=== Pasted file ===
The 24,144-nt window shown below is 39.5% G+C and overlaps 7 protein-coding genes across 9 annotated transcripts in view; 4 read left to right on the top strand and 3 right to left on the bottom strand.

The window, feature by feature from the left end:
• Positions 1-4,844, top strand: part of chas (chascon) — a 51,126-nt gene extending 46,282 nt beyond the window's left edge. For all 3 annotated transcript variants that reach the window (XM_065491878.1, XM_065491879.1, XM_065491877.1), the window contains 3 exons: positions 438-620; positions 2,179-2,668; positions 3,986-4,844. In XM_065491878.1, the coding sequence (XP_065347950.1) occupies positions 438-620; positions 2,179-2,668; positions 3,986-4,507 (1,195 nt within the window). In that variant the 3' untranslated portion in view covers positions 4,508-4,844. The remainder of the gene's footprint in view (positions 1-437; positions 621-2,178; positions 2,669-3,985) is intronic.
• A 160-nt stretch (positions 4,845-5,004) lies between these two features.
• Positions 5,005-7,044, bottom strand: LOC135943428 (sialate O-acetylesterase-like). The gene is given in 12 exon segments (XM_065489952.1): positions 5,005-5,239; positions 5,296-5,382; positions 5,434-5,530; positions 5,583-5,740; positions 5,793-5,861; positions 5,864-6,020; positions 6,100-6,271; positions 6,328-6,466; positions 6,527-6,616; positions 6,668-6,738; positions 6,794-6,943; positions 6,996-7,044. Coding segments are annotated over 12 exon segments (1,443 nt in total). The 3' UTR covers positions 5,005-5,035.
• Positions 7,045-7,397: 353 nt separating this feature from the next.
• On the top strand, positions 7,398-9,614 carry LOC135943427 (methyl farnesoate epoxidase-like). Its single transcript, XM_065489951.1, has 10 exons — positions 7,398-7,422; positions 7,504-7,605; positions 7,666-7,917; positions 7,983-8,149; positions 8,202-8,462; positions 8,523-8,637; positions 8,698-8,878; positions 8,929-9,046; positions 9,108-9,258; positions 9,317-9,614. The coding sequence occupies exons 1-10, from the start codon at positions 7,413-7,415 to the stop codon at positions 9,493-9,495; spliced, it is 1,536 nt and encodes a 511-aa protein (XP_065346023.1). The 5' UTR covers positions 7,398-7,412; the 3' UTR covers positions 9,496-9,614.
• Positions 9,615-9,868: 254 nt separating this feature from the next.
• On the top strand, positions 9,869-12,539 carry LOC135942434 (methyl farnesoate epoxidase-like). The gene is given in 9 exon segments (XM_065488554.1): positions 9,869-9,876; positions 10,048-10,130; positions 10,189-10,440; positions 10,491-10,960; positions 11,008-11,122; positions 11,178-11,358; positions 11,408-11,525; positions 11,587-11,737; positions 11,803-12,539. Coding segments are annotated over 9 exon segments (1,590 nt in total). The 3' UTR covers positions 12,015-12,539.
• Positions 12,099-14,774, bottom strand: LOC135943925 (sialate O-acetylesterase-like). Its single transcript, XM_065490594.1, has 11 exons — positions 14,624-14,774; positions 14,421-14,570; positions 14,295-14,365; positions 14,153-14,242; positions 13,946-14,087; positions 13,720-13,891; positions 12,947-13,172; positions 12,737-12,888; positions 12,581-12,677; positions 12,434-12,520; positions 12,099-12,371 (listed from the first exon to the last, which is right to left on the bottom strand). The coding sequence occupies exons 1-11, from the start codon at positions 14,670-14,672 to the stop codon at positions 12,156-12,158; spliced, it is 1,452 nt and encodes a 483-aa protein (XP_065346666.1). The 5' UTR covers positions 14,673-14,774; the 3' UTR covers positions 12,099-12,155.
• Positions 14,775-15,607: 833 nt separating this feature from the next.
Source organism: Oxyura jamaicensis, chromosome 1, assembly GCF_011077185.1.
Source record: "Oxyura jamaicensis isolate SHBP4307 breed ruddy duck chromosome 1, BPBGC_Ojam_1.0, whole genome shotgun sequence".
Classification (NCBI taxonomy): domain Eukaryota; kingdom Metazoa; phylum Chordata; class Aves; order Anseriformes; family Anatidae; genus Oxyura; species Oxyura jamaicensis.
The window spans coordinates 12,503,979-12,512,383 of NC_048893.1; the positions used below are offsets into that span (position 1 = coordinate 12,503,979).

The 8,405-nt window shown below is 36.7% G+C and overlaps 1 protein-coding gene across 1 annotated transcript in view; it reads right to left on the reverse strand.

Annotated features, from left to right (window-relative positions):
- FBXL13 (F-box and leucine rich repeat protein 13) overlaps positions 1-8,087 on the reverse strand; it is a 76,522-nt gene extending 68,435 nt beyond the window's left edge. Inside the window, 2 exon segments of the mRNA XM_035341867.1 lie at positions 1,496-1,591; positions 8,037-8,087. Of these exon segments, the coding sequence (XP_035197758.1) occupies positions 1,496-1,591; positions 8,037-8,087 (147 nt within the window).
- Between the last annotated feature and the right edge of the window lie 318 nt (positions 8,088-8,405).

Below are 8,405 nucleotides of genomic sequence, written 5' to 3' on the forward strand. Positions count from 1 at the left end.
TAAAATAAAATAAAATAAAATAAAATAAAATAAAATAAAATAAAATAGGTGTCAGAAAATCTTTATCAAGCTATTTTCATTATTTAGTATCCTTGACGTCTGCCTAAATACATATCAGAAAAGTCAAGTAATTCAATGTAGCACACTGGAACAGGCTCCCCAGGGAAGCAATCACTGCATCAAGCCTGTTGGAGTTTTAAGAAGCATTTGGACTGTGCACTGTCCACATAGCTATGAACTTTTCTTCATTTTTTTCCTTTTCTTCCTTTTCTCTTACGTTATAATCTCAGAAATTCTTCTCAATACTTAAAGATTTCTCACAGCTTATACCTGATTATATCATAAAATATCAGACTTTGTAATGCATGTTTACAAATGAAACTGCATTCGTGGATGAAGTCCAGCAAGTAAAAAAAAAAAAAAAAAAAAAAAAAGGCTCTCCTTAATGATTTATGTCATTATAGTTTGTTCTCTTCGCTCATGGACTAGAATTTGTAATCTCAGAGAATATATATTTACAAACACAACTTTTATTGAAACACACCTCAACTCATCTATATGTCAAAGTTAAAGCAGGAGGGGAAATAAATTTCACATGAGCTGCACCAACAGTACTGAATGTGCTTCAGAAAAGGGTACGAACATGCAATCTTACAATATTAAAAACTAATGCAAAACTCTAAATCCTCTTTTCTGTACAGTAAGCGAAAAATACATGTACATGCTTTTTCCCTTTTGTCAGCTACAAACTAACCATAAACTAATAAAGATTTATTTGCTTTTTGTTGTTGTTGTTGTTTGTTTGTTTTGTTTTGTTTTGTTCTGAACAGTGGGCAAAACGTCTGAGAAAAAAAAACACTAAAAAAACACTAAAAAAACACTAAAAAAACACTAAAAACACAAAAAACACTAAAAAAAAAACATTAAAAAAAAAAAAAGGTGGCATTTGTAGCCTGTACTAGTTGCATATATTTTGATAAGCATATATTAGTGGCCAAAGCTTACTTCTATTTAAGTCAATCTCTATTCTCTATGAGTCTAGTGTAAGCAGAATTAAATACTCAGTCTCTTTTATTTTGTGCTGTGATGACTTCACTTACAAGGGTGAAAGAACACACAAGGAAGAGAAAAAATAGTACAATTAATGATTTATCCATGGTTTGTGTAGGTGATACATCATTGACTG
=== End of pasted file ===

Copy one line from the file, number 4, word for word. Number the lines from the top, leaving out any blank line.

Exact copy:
• A 160-nt stretch (positions 4,845-5,004) lies between these two features.